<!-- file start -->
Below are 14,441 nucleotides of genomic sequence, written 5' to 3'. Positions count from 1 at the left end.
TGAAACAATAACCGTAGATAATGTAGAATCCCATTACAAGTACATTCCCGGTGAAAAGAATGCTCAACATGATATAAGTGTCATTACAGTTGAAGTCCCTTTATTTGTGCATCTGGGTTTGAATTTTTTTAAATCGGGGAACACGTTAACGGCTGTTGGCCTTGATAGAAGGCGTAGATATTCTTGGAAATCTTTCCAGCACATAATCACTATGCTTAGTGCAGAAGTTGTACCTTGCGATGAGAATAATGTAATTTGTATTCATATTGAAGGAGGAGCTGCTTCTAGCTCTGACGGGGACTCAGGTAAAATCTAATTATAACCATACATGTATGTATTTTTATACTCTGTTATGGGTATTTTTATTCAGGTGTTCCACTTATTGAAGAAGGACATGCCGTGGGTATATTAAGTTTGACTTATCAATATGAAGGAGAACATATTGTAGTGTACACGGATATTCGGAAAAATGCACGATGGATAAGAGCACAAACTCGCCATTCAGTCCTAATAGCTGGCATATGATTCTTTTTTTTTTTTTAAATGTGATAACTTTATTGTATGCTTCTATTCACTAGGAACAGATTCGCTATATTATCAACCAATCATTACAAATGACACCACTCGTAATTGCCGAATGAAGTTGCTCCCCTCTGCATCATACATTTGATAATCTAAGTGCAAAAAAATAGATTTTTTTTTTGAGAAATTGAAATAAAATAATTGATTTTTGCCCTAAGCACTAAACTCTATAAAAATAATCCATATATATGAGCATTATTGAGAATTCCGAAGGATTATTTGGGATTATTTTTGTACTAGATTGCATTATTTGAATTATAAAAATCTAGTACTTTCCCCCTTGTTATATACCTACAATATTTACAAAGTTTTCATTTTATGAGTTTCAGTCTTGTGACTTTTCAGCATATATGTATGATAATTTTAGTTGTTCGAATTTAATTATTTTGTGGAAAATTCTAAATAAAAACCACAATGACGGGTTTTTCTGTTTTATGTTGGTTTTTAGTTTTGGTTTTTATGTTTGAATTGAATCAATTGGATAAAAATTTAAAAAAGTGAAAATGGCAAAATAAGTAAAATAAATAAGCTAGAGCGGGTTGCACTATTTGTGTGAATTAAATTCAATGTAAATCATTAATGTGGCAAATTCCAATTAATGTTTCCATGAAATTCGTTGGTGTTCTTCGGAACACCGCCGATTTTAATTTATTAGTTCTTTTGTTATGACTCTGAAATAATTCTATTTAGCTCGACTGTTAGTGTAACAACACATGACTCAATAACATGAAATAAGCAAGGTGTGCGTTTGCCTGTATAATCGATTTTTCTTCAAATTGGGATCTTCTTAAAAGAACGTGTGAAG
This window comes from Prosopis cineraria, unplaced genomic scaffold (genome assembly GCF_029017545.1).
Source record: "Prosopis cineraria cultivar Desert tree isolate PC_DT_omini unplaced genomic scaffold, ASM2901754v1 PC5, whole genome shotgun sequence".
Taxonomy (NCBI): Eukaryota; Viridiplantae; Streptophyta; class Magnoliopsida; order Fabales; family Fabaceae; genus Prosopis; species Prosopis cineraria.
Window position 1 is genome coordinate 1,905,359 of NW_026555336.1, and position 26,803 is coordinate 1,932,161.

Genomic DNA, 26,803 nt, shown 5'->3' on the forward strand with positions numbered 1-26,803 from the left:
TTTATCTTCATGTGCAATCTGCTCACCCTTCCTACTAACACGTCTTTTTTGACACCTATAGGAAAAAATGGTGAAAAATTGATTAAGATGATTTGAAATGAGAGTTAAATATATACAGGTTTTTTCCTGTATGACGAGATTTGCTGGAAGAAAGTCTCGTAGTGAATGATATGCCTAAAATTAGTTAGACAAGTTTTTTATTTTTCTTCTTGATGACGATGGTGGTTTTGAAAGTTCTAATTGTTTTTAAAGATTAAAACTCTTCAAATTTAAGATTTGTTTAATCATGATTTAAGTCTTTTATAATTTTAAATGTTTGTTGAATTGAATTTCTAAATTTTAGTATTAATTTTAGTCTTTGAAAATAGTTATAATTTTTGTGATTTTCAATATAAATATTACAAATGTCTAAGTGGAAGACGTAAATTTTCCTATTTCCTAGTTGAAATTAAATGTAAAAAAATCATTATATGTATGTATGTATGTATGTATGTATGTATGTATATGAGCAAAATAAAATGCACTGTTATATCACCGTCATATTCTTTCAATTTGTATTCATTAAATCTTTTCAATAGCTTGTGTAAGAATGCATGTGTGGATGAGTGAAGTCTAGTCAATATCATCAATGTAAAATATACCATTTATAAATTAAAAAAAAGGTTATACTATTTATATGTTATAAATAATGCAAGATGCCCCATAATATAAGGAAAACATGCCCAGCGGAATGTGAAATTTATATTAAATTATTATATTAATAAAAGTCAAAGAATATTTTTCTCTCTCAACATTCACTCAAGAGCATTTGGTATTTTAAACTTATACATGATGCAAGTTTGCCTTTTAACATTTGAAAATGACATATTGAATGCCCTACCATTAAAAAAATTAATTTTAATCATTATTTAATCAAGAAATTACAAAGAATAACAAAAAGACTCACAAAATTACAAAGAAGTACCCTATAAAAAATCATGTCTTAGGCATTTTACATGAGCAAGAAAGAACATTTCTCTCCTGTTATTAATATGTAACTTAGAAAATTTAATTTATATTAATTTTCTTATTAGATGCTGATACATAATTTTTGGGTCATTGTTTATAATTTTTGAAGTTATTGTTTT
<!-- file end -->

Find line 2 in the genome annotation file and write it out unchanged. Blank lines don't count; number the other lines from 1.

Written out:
TGAAACAATAACCGTAGATAATGTAGAATCCCATTACAAGTACATTCCCGGTGAAAAGAATGCTCAACATGATATAAGTGTCATTACAGTTGAAGTCCCTTTATTTGTGCATCTGGGTTTGAATTTTTTTAAATCGGGGAACACGTTAACGGCTGTTGGCCTTGATAGAAGGCGTAGATATTCTTGGAAATCTTTCCAGCACATAATCACTATGCTTAGTGCAGAAGTTGTACCTTGCGATGAGAATAATGTAATTTGTATTCATATTGAAGGAGGAGCTGCTTCTAGCTCTGACGGGGACTCAGGTAAAATCTAATTATAACCATACATGTATGTATTTTTATACTCTGTTATGGGTATTTTTATTCAGGTGTTCCACTTATTGAAGAAGGACATGCCGTGGGTATATTAAGTTTGACTTATCAATATGAAGGAGAACATATTGTAGTGTACACGGATATTCGGAAAAATGCACGATGGATAAGAGCACAAACTCGCCATTCAGTCCTAATAGCTGGCATATGATTCTTTTTTTTTTTTTAAATGTGATAACTTTATTGTATGCTTCTATTCACTAGGAACAGATTCGCTATATTATCAACCAATCATTACAAATGACACCACTCGTAATTGCCGAATGAAGTTGCTCCCCTCTGCATCATACATTTGATAATCTAAGTGCAAAAAAATAGATTTTTTTTTTGAGAAATTGAAATAAAATAATTGATTTTTGCCCTAAGCACTAAACTCTATAAAAATAATCCATATATATGAGCATTATTGAGAATTCCGAAGGATTATTTGGGATTATTTTTGTACTAGATTGCATTATTTGAATTATAAAAATCTAGTACTTTCCCCCTTGTTATATACCTACAATATTTACAAAGTTTTCATTTTATGAGTTTCAGTCTTGTGACTTTTCAGCATATATGTATGATAATTTTAGTTGTTCGAATTTAATTATTTTGTGGAAAATTCTAAATAAAAACCACAATGACGGGTTTTTCTGTTTTATGTTGGTTTTTAGTTTTGGTTTTTATGTTTGAATTGAATCAATTGGATAAAAATTTAAAAAAGTGAAAATGGCAAAATAAGTAAAATAAATAAGCTAGAGCGGGTTGCACTATTTGTGTGAATTAAATTCAATGTAAATCATTAATGTGGCAAATTCCAATTAATGTTTCCATGAAATTCGTTGGTGTTCTTCGGAACACCGCCGATTTTAATTTATTAGTTCTTTTGTTATGACTCTGAAATAATTCTATTTAGCTCGACTGTTAGTGTAACAACACATGACTCAATAACATGAAATAAGCAAGGTGTGCGTTTGCCTGTATAATCGATTTTTCTTCAAATTGGGATCTTCTTAAAAGAACGTGTGAAG